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Pentagon says senior al-Qaida operative captured, taken to Guantanamo Bay

WASHINGTON — The Pentagon announced Friday the capture of one of al-Qaida’s most senior and most experienced operatives, an Iraqi who was trying to return to his native country when he was captured.
    Bryan Whitman, a Pentagon spokesman, said the captive is Abdul al-Hadi al-Iraqi. He was transferred to Defense Department custody this week from the CIA, Whitman said, but the spokesman would not say where or when al-Iraqi was captured or by whom.
    A U.S. intelligence official, speaking on condition of anonymity because of the sensitivity of the matter, said the Iraqi had been captured late last year in an operation that involved many people in more than one country.
    CIA spokesman Paul Gimigliano declined to say when and where al-Iraqi was captured. He called al-Iraqi ‘‘a veteran jihadist’’ and said his capture is ‘‘a significant victory in the fight against terror — getting him off the street is good news.’’
    The Pentagon described al-Iraqi as an associate of al-Qaida leader Osama bin Laden and as someone who may have been targeting Westerners outside of Iraq. At one time he served in the Iraqi military, the Pentagon said.
    The Pentagon took custody of al-Iraqi at Guantanamo Bay, the detention center for terror suspects, Whitman said. He is the 15th so-called high-value detainee to be taken to Guantanamo Bay after being held by the CIA in secret prisons abroad. The other 14 were sent to Guantanamo Bay last September and have since undergone military hearings there to affirm their status as enemy combatants eligible for military trials.
    Whitman said al-Iraqi was believed responsible for plotting cross-border attacks from Pakistan on U.S. forces in Afghanistan, and that he led an effort to assassinate Pakistan’s president, Gen. Pervez Musharraf, as well as unspecified officials of the United Nations.
    ‘‘Abd al-Hadi (al-Iraqi) was trying to return to his native country, Iraq, to manage al-Qaida’s affairs and possibly focus on operations outside Iraq against Western targets,’’ Whitman said, adding that the terror suspect met with al-Qaida members in Iran. He said he did not know when al-Iraqi was in Iran.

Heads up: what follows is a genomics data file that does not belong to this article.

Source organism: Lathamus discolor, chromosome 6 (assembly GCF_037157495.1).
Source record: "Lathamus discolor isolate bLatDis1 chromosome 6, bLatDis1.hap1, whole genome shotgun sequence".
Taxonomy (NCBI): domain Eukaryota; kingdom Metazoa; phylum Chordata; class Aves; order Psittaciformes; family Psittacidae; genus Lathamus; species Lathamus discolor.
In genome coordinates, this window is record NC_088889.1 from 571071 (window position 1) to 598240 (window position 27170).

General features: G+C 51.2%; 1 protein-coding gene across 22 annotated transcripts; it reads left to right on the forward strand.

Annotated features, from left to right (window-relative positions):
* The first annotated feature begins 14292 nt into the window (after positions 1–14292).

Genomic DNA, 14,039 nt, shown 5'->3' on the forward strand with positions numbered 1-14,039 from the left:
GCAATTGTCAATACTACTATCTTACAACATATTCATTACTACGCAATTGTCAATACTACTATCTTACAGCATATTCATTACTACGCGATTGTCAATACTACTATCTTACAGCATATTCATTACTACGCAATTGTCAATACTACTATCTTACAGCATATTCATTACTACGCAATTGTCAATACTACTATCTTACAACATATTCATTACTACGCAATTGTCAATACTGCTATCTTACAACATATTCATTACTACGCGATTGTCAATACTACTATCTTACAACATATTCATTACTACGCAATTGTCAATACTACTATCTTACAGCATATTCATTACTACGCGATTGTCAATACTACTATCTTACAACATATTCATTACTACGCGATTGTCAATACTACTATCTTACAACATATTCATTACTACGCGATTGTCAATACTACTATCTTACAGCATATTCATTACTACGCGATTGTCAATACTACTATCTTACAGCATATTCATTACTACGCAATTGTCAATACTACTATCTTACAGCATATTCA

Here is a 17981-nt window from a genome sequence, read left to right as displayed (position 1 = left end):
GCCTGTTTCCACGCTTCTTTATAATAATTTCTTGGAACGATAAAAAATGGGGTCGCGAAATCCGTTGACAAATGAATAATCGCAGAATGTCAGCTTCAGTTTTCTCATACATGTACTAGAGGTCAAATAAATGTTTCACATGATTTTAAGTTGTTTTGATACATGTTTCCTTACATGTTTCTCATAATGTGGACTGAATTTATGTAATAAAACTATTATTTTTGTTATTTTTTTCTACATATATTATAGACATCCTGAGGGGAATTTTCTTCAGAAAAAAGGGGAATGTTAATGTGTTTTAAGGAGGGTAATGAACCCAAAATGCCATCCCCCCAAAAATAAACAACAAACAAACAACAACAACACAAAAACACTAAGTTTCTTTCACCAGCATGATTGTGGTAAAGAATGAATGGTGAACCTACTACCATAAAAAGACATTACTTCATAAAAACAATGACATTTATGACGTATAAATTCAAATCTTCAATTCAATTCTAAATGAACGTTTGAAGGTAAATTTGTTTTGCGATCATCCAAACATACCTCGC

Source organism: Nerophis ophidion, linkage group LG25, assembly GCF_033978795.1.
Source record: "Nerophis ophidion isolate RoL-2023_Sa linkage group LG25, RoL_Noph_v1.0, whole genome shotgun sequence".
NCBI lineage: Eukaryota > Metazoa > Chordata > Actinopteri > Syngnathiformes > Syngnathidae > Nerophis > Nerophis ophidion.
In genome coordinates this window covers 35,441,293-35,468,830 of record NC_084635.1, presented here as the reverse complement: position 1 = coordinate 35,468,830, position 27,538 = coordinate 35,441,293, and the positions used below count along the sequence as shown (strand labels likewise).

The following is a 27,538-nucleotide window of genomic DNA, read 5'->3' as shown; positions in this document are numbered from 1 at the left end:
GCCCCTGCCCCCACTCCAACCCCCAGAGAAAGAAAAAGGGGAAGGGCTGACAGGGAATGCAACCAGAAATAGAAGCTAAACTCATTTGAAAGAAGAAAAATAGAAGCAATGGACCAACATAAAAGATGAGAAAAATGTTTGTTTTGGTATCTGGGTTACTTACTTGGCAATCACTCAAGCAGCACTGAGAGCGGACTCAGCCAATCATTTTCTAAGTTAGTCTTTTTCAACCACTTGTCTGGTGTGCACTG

In Pakistan, Interior Minister Aftab Khan Sherpao described the arrest of al-Iraqi as a ‘‘welcome development’’ but gave no indication that Pakistan played a role in it.
    A senior Pakistani intelligence official, speaking on condition of anonymity, said that al-Iraqi had operated from Pakistan’s tribal regions but disappeared some time during mid-2005. The official said al-Iraqi had commanded al-Qaida forces when they fought U.S. forces in Afghanistan’s Shah-e-Kot valley in March 2002.
    CIA Director Michael Hayden wrote in a note to agency employees Friday that the capture of al-Iraqi was ‘‘a significant victory’’ and that the CIA played ‘‘a key role in efforts to locate him,’’ according to an agency official who saw the note.
    The Pentagon said al-Iraqi was born in Mosul, in northern Iraq, in 1961. Whitman said he was a key al-Qaida paramilitary leader in Afghanistan in the late 1990s, and during 2002-04 led efforts to attack U.S. forces in Afghanistan with terrorist forces based in Pakistan.
    In August 2005, al-Iraqi appeared in a purported al-Qaida-made video that shows militants in Afghanistan — including Europeans, Arabs and others — preparing to attack U.S. troops and showing off what they said was a U.S. military laptop.
    Al-Iraqi, speaking in the video with a scarf hiding his face, said the U.S.-led wars in Afghanistan and Iraq have created ‘‘two fronts’’ for recruiting terrorists to the cause of bin Laden and Taliban leader Mullah Omar.
    ‘‘Now all the world is united behind Mullah Omar and Sheik Osama,’’ he says.
    Whitman said al-Iraqi was associated with leaders of other extremist groups allied with al-Qaida in Afghanistan and Pakistan, including the Taliban. He worked directly with the Taliban to determine lines of communication between Taliban and al-Qaida leaders in Afghanistan, specifically about the targeting of U.S. forces, the spokesman said.
    The Pentagon said al-Iraqi spent more than 15 years in Afghanistan and at one point was an instructor in an al-Qaida training camp there. Before the terrorist attacks of Sept. 11, 2001, he was a member of al-Qaida’s ruling Shura Council, a now-defunct 10-person advisory body to bin Laden, the Pentagon said.
    He also was a member of al-Qaida’s military committee, which oversaw terrorist and guerrilla operations and paramilitary training, according to the Pentagon.

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